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Chapter 23: The Reconstruction Era

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Bruce Wayne

on 20 May 2013

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Transcript of Chapter 23: The Reconstruction Era

Reconstruction Chapter 23 By Soren Campbell 23.5 The End of Reconstruction 22.5-22.8 -Whites in the South resented the reconstruction efforts that the Yankees forced upon them.

-Taxpayers blamed the new leaders in the South for stealing their tax dollars.

-Democrats wanted to return the South to "white man's rule." The Enforcement Acts -Three laws passed in 1870 and 1871 made
preventing voting with scare tactics, force, or
bribery illegal.

-Troops were sent in by President Grant to enforce these acts. The Election of 1876 -Hayes (Republican) received 165 electoral votes, Tilden (Democrat) received 184.

-20 votes undisputed votes

-Congress gave Hayes the extra 20 votes. 23.6 Reconstruction Reversed -Southern leaders dreamed of creating a "New South"

-Textile mills grew rapidly

-However, racism and segregation also grew Losing Ground in Education -Democrats cut spending on public education in southern states

-Many schools closed or charged fees

-Only half of black children in the south attended school by 1880 Losing Voting Rights -Southern states charged fees in order to vote

-Some states required one to pass a rigged literary test before being able to vote

-Many of these laws included a "grandfather clause" White Terrorism Amnesty Act of 1872 The Compromise of 1877 Drawing a "Color Line" Plessy v. Ferguson 23.7 Responding to Segregation Migration Self-Help The End -Democrats tried to win black voters from the Republicans, or using legal tricks to prevent them from voting.

-When those failed, many whites formed secret societies, to drive African Americans away from politics -Northerners began losing interest

-Former confederates could vote

-South Carolina, Louisiana, and Florida were the only remaining Republican-controlled states in the South by 1876. -Hayes was allowed to be president

- Hayes gave the south "the right to control their own affairs"

-Democrats quickly regained control of the South -Many laws banning segregation were reversed by Democrats in Congress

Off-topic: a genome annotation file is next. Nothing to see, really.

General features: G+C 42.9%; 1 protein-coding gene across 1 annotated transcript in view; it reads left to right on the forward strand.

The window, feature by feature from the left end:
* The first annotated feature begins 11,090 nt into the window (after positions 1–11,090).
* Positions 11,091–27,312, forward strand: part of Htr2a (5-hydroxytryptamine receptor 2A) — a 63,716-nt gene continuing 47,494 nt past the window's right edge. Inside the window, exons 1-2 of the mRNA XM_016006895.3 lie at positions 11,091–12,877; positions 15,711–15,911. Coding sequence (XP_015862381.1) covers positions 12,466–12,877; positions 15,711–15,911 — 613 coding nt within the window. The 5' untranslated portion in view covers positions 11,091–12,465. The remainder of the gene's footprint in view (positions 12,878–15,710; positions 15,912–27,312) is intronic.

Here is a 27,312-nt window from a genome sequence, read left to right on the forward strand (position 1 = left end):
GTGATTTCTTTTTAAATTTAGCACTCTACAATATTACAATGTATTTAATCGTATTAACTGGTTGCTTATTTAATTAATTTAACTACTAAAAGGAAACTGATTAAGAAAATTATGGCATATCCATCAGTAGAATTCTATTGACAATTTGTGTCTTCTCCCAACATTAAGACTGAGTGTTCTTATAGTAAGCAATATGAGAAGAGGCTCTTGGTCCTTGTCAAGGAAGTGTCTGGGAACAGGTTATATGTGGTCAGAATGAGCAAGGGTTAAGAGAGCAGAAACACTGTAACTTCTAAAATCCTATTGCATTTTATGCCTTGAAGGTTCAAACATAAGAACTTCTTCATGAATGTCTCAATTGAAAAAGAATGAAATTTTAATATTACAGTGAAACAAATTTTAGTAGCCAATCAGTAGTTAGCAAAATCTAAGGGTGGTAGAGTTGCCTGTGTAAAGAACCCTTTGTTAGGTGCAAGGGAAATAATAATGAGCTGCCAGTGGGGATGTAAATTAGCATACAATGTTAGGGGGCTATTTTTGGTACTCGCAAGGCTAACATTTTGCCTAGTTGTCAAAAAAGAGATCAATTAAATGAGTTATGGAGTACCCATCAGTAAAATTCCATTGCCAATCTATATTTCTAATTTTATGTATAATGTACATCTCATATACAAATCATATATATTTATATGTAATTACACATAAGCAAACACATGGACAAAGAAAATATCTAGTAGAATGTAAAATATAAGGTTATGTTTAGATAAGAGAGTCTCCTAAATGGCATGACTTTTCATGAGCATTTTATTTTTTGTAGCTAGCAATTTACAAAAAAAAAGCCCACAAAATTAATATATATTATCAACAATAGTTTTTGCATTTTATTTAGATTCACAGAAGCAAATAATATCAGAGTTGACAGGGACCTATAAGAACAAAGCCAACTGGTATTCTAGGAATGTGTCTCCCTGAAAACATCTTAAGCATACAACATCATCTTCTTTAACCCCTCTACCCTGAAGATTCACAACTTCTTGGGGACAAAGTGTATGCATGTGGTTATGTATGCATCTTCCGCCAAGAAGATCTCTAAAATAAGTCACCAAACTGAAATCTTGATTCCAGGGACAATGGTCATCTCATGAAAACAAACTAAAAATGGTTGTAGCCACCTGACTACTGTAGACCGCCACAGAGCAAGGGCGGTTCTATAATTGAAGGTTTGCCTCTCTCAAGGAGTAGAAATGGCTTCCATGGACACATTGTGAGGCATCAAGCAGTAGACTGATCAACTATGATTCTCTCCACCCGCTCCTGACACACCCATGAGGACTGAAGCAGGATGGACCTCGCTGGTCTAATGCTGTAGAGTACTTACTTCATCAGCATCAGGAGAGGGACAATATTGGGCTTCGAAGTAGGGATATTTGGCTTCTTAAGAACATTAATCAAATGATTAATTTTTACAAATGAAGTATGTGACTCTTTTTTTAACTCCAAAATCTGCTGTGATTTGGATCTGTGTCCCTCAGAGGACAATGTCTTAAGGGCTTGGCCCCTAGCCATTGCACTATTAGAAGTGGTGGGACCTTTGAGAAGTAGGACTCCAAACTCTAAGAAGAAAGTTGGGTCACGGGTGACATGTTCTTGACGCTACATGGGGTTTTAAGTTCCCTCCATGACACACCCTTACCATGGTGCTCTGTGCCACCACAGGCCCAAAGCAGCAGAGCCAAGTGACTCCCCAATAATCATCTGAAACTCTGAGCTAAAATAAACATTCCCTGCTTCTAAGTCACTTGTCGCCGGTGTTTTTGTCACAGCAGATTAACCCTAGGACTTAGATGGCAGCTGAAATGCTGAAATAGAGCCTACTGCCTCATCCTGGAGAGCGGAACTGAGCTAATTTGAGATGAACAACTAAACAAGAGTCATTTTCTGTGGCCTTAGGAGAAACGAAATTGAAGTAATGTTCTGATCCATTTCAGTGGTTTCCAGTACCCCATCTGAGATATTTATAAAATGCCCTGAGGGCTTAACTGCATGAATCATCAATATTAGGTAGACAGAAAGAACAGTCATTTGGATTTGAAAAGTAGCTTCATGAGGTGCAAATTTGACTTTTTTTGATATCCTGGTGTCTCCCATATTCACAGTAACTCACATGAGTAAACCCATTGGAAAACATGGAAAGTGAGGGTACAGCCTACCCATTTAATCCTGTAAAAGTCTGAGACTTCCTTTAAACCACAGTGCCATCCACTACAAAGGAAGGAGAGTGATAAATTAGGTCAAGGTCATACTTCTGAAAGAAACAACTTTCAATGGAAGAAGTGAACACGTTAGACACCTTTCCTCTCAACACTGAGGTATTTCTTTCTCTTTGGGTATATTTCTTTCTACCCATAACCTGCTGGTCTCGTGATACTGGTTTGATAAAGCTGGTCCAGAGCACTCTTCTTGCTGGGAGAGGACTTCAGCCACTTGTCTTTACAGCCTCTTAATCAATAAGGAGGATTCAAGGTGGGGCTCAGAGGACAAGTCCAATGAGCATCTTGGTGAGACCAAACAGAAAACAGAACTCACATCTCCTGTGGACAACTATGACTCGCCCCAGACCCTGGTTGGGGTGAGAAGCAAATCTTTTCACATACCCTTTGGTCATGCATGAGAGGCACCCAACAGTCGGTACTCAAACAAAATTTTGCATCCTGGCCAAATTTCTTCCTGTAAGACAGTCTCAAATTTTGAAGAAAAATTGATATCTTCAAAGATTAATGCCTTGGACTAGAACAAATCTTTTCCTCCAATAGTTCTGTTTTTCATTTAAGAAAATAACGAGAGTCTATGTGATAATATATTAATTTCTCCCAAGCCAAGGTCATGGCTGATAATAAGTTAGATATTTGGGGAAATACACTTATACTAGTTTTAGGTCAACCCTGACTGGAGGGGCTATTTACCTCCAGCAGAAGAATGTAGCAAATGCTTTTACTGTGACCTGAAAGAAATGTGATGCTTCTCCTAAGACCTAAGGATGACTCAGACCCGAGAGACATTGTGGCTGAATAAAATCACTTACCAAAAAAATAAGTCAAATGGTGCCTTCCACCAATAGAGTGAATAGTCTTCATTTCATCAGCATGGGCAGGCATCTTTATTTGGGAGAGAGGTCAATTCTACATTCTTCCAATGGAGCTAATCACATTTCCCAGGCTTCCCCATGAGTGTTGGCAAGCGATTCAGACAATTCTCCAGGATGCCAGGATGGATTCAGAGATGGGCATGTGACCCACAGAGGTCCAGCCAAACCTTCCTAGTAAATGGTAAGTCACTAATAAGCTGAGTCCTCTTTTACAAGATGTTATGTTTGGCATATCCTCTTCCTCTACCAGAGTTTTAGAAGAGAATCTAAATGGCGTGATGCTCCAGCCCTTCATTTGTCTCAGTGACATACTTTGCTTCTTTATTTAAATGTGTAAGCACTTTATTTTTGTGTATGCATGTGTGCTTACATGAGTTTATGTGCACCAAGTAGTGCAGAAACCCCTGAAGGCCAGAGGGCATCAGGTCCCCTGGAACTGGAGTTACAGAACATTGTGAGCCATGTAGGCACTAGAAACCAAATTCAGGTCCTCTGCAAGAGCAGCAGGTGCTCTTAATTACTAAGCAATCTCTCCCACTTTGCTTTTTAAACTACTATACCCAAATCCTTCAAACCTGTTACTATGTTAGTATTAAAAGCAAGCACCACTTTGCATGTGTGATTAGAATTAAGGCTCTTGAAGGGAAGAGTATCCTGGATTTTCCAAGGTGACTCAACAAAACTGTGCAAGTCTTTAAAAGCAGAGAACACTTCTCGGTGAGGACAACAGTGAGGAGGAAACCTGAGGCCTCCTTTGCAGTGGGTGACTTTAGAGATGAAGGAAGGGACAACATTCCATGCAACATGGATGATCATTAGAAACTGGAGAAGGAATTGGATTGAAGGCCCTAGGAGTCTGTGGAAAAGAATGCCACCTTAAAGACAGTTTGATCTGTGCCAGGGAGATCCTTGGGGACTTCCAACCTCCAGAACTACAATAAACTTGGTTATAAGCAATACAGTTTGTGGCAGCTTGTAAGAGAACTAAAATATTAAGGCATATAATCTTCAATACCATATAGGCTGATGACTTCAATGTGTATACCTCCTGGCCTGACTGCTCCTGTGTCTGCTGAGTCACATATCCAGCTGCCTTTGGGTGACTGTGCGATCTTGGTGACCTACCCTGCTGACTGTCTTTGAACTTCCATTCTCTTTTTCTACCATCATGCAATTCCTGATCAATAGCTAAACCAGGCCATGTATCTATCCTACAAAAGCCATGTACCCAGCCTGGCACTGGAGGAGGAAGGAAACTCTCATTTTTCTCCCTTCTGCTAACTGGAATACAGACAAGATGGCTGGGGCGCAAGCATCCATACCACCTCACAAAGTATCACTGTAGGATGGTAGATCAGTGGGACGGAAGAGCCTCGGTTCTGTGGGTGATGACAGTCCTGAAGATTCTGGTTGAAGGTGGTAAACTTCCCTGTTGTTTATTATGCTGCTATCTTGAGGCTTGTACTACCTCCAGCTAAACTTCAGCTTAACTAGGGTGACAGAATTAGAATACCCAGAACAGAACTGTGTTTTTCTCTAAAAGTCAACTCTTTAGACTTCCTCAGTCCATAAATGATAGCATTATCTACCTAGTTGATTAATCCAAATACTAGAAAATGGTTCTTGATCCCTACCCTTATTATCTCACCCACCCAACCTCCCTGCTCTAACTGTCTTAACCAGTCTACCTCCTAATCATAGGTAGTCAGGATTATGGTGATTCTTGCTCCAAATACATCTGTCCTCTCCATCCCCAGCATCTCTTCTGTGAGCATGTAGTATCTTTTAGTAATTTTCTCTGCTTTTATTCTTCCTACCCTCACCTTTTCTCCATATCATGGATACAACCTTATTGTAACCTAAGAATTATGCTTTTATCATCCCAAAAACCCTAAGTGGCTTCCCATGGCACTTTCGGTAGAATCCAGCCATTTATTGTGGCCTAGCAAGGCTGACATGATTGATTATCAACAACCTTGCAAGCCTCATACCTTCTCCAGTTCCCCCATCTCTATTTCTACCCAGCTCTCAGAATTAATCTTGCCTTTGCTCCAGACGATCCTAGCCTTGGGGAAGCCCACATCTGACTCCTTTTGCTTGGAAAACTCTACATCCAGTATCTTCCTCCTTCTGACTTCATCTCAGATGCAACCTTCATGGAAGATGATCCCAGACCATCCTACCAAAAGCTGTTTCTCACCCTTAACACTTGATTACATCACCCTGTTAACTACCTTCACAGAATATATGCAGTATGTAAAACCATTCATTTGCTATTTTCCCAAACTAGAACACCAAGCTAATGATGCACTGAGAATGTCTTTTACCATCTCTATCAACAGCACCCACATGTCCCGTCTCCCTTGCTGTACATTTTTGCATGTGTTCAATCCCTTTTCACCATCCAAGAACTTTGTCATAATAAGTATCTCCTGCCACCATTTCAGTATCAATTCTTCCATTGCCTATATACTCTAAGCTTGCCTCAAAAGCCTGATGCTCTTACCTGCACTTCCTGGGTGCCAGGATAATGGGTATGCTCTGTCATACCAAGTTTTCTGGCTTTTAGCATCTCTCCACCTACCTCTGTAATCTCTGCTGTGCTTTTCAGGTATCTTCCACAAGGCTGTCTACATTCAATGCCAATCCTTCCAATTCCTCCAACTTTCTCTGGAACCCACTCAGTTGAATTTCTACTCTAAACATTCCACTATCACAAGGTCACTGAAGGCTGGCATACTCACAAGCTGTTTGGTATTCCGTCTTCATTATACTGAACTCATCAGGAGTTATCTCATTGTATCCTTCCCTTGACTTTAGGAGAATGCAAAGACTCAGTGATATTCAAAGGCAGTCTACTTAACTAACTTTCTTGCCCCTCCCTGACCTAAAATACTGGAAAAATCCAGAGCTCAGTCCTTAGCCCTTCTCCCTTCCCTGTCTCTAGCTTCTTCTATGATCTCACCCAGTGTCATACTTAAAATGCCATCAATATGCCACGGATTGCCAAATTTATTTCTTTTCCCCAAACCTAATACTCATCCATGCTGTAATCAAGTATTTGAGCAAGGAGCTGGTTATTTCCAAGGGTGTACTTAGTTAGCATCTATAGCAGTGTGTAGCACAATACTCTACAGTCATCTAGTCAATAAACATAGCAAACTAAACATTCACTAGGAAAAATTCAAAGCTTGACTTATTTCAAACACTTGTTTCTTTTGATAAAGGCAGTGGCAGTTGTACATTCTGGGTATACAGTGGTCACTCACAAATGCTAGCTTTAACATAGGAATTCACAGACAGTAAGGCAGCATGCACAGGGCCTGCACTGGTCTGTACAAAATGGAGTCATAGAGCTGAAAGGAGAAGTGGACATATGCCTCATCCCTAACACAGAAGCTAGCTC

-These were referred to as "Jim Crow" laws. -Speaking out against segregation was very dangerous in the South

-Many of those who spoke out were lynched or mudered

-In the 1890s, someone was lynched in the U.S. nearly every day. -Some African Americans chose to return to Africa

-Others moved west to become cowboys or soldiers

-Many left for Kansas in the "Exodus of 1879" -Most African Americans stayed in the South

-The number of black-owned businesses grew steadily Quiz 1. What methods did Democrats use to regain control in the South?
2. What did the Amnesty Act of 1872 grant to former Confederates?
3. How were the results of the election of 1876 controversial?
4. What did the "grandfather clause" say?
5.The Supreme Court ruled that Jim Crow laws were constitutional as long as _________
6. What could happen to someone who spoke out against segregation in the South? Answers 1. Bibliography -Google Images -Brown Book
pages 323-325 Answers They tried winning black voters away from the
Republicans, legal tricks, and violence/terrorism
The right to vote
Congress gave all 20 undisputed votes to Rutherford B. Hayes
If your grandfather could vote at a certain date, then you didn't have to take a voting test.
White and black facilities were equal
They would be lynched, or killed 1.

2.
3.

4.

5.
6. -Homer Plessy was arrested for disobeying a Jim Crow law, and took his case to the supreme court

-Many African Americans said Jim Crow laws violated the 14th amendment

-The Supreme Court ruled that Jim Crow laws were constitutional as long as black and white facilities were equal. Legend -WRITE THIS DOWWWWN -Don't have to write it down, but it's a good idea
Full transcript